Thursday, October 04, 2007

Down in Africa - Far Cry 2

With Uwe Boll post-producing his movie-version of Far Cry, and Crytek, the original Far Cry developers are putting the finishing touches to Crysis; It's now time to see who or how the Far Cry will continue as a video game - Thankfully Ubisoft are crying far again, only this time; In Africa.

In 2004, Ubisoft shook up the PC first-person shooter genre when it released Far Cry. The game's dazzling visuals earned it high critical praise. The accolades translated into income, with the game selling nearly 425,000 copies in the US alone. Far Cry's success launched a whole franchise for Ubisoft, with Far Cry Instincts hitting the Xbox in 2005, its expansion/semi-sequel Far Cry Instincts Evolution the following year, Far Cry Instincts Predator arriving in 2006, and Far Cry Vengeance tackling the Wii last December.

Unfortunately, Far Cry's success also led to some unwelcome developments for Ubisoft. Just months after the game's release, its German developer, Crytek, formed a "strategic partnership" with Ubi rival and part-owner Electronic Arts. The first project to emerge from that deal is the PC shooter Crysis, heralded as the most important game for the PC with visuals surpassing all Next-Gen consoles.

While disconcerting, the EA/Crytek deal didn't stop Ubisoft from buying the Far Cry IP last year and they recently announced its Montreal studio is developing the first proper sequel to Far Cry, imaginatively titled Far Cry 2 (well they are French). "Far Cry marked the beginning of a new era for shooters. An era of gorgeous graphics and of advanced artificial intelligence," said Tony Key, Ubisoft's vice president of marketing, in a statement. "We are confident that Far Cry 2 will have the same impact again on the FPS genre landscape."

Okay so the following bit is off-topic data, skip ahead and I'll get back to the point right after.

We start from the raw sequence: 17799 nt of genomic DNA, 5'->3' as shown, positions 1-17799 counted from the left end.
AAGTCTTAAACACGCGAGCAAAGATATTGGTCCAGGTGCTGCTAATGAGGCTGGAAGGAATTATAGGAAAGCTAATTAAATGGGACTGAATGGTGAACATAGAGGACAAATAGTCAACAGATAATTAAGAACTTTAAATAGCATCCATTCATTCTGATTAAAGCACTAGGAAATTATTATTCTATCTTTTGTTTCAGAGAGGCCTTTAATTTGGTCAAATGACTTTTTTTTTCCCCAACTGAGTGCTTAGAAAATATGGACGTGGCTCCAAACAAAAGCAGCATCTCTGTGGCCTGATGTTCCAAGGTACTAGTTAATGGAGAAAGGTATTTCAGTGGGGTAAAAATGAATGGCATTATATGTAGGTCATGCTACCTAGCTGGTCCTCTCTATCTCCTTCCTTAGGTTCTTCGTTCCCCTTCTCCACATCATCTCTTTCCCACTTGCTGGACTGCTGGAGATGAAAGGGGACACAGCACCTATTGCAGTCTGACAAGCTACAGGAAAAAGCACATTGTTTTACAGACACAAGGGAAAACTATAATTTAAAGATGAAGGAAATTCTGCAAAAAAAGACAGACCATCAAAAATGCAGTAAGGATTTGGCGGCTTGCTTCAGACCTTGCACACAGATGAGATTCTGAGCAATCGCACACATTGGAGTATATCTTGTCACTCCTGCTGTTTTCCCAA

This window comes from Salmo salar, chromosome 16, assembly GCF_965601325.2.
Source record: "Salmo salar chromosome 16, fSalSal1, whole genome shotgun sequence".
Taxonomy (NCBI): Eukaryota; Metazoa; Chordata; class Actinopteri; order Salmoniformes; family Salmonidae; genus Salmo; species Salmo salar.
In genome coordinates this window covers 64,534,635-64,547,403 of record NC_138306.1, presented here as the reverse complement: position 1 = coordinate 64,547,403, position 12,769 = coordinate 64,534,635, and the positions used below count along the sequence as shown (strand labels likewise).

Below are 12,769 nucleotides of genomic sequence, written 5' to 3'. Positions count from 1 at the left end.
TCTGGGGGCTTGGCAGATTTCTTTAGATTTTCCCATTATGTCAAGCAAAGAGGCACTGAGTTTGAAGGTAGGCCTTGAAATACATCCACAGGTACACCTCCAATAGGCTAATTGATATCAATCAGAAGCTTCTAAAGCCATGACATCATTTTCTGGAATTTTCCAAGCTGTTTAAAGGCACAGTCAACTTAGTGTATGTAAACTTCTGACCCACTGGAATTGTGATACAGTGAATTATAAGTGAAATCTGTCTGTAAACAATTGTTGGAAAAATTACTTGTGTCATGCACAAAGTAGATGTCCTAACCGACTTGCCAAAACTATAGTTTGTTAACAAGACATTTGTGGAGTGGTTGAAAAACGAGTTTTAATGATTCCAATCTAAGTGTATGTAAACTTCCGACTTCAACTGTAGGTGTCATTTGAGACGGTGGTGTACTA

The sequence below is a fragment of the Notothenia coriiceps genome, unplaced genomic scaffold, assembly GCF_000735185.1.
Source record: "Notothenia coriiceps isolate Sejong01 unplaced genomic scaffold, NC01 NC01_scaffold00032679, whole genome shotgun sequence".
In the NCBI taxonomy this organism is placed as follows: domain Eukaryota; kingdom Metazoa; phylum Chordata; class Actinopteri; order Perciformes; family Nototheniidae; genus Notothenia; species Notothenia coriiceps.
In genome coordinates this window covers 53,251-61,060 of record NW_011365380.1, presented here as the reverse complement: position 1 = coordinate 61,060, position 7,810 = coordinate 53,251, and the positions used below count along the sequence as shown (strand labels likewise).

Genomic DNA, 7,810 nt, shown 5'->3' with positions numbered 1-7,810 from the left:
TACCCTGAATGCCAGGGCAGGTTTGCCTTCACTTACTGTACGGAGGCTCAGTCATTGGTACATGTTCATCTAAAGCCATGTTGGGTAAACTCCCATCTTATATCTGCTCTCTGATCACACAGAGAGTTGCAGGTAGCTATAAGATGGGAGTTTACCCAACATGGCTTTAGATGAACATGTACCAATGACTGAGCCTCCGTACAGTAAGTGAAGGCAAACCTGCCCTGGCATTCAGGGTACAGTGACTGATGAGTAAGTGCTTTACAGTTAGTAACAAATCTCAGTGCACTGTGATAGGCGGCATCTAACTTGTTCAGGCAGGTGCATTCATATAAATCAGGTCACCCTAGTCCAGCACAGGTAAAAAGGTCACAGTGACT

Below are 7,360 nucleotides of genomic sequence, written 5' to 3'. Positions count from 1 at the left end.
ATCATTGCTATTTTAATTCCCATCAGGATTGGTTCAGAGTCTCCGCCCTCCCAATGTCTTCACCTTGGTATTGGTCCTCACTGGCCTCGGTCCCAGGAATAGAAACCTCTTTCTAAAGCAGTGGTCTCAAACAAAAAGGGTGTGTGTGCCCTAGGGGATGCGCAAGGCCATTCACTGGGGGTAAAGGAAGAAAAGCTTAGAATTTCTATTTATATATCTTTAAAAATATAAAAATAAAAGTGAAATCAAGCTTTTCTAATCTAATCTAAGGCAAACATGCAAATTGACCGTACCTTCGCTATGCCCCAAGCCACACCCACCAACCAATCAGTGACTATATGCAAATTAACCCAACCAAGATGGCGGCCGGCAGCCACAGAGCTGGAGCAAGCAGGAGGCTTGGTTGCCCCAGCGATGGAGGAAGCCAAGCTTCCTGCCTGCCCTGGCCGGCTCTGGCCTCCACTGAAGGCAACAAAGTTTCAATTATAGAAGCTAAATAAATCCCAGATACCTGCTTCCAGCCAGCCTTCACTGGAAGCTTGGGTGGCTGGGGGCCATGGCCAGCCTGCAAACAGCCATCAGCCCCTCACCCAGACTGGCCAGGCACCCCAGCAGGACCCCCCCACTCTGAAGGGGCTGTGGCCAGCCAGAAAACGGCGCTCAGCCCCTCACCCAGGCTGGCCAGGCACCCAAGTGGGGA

Obviously created for the PC, it's not a sequel in so far as Jack Carver isn't there. Neither are there Trigens or tropical island. Instead, you're on the sprawling plains of the African Savannah, and enemies are angry humans and hungry wildlife. Far Cry as you knew it is dead: long live Far Cry 2.

According to Louis-Pierre Pharand, Far Cry 2's producer "Our research with consumers showed that there was more interest in the earlier parts of Far Cry - the highly realistic parts where you were raiding mercenary encampments using planning, infiltration and then explosive action to win the fight. Many people seemed to feel the game suffered a bit with the introduction of the Trigens, and the fantastical story that they brought with them."

The different focus is clear. There are no nanosuits in Far Cry 2, and no mutant, alien or magical powers. "Neither the player nor the enemy have any 'powers' other than those that any individual human can summon up in extreme circumstances," says Pharand. "The game takes place in two fully open worlds that are five kilometers on a side, with the second world 'unlocking' roughly one-third of the way through the game," he explains. "This gives a playable area of 50 square kilometers, through which the player is allowed to freely travel at any time. The story's also non-linear, dynamic and procedurally assembled using a simple drama-management engine to populate the story with key characters and facilitate the convergence of the story toward major climactic events."